Democrats introduce bill that would abolish the death penalty in Colorado

DENVER -- Lawmakers will discuss a bill on Wednesday that if passed, would repeal the death penalty in Colorado for all crimes committed after July 2019.

A bill to repeal the death penalty is not new in the Colorado legislature but this time around, supporters feel more confident the bill will pass because democrats control both chambers and Governor Jared Polis said he'd sign the bill if it made it to his desk.

Right now, there are three inmates on Colorado's death row -- Nathan Dunlap, Sir Mario Owens and Robert Ray. The last person executed in Colorado was Gary Lee Davis in 1997.

In 2013, Governor John Hickenlooper granted a temporary reprieve for Nathan Dunlap, postponing his execution indefinitely.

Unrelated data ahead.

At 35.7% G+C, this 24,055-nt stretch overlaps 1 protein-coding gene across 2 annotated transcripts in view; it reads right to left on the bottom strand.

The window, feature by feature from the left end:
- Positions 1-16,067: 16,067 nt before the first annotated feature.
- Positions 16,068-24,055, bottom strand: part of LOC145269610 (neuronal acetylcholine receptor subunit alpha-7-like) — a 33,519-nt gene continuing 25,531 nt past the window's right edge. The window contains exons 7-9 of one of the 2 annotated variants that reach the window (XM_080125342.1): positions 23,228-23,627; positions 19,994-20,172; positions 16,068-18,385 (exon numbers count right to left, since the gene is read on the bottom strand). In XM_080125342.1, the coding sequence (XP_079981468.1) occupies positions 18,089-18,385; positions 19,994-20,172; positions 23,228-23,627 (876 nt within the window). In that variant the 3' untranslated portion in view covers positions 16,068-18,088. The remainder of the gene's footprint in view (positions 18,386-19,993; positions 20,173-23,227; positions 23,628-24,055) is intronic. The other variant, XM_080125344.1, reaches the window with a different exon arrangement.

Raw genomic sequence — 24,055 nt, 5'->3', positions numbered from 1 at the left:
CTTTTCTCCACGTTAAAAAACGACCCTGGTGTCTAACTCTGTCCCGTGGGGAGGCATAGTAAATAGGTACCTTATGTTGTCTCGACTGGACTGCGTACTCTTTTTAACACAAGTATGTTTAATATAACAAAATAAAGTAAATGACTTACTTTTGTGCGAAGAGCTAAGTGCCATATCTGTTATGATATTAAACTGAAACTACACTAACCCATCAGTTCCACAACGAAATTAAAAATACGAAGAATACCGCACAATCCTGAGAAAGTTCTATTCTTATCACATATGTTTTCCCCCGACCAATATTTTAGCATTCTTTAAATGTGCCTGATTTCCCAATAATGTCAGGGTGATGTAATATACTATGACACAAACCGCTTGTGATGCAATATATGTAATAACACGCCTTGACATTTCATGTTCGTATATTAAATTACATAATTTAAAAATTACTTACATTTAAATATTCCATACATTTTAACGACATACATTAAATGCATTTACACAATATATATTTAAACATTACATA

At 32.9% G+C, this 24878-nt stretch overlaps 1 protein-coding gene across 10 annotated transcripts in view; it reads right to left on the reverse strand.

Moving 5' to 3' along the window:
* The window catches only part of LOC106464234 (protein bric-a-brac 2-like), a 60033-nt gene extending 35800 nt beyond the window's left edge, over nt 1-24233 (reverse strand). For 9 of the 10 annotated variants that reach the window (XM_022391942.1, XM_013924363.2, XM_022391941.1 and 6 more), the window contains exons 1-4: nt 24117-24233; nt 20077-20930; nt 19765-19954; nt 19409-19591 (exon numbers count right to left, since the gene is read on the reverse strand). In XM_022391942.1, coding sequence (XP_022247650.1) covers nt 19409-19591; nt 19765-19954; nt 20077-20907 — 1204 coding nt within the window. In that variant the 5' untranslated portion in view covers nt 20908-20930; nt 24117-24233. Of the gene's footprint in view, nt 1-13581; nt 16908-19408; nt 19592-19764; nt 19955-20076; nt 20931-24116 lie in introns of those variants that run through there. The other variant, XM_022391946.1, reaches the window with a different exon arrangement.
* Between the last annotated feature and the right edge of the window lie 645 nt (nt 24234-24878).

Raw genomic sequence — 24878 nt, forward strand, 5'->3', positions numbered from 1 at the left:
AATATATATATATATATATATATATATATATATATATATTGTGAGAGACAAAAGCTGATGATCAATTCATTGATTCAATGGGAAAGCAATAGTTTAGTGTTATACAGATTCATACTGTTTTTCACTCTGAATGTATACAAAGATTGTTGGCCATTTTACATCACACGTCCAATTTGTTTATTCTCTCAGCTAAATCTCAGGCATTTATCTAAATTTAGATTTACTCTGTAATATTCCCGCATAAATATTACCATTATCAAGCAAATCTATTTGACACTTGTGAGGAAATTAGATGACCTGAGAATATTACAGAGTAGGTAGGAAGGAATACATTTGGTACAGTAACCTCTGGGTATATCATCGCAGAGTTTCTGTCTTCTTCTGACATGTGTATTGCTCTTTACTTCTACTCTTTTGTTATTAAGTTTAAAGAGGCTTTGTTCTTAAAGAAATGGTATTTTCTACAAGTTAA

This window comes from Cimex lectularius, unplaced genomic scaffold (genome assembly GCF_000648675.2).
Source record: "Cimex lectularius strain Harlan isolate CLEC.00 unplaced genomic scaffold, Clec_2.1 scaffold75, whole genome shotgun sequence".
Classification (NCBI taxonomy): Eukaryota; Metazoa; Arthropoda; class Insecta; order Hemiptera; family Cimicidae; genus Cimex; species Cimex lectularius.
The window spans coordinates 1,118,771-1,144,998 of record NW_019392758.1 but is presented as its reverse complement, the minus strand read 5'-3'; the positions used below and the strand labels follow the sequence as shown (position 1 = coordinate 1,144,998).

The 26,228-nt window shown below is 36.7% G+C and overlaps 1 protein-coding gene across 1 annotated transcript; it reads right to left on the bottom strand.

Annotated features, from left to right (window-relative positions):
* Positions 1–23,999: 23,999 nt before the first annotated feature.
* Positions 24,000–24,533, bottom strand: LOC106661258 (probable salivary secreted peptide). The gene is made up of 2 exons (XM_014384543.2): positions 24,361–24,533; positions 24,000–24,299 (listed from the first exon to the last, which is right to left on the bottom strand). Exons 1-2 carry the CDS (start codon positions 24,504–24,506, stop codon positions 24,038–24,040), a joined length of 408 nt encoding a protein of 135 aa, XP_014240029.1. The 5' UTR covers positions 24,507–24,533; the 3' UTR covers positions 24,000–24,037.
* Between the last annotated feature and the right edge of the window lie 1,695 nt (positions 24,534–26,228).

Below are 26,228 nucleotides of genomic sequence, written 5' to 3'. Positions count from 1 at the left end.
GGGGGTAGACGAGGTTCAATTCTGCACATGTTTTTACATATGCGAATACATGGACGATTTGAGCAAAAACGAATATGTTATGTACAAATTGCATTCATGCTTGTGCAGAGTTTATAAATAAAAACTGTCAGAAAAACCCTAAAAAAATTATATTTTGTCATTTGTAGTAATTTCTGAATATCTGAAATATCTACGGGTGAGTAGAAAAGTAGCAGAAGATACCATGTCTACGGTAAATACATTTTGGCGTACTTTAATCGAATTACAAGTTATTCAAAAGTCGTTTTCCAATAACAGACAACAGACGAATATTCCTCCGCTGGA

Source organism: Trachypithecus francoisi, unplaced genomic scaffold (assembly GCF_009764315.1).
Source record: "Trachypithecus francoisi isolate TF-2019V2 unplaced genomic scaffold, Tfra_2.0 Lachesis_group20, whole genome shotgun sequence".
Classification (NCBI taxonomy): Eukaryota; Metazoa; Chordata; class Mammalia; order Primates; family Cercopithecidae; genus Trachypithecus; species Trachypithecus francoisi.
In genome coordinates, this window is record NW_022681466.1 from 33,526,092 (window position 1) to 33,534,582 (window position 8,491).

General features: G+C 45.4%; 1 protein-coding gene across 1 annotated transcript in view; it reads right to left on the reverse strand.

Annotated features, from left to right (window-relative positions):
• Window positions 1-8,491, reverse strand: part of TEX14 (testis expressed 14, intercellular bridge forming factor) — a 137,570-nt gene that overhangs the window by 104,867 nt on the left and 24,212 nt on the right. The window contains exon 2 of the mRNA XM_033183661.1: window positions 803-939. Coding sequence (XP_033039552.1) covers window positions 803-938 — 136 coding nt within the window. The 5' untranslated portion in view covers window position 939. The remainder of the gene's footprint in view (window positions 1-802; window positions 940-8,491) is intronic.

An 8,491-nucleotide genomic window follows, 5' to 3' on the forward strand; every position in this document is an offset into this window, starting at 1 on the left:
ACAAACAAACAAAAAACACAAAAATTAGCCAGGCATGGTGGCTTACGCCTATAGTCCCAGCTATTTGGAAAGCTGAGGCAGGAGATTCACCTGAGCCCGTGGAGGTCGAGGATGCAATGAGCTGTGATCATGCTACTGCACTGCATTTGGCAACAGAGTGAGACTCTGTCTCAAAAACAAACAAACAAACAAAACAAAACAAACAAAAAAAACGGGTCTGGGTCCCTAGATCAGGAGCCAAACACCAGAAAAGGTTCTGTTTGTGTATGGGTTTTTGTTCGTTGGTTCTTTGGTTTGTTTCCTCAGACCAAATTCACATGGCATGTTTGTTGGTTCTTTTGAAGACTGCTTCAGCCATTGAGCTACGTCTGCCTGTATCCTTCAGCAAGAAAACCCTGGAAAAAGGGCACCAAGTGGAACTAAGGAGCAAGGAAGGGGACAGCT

FOX31 spoke with Dunlap's attorney, Phil Cherner, who worked on the case for decades. He pointed out that in recent years, juries have opted for life in prison instead of the death penalty in major cases like that of Aurora Theater Shooter James Holmes.

"It’s clear that Colorado juries are telling us they aren’t going to impose the death sentence. We haven’t had a death verdict in more than a decade. The death penalty is dying of it’s own weight, we are just trying to bring it to a more hasty conclusion," said Cherner.

Supporters of the death penalty believe perpetrators of the most heinous crimes deserve the harshest punishment. Some families of victims also feel justice is served when the person who killed their loved one is put to death.

The bill will be discussed at the Senate Judiciary Committee at 1:30 p.m. on Wednesday.

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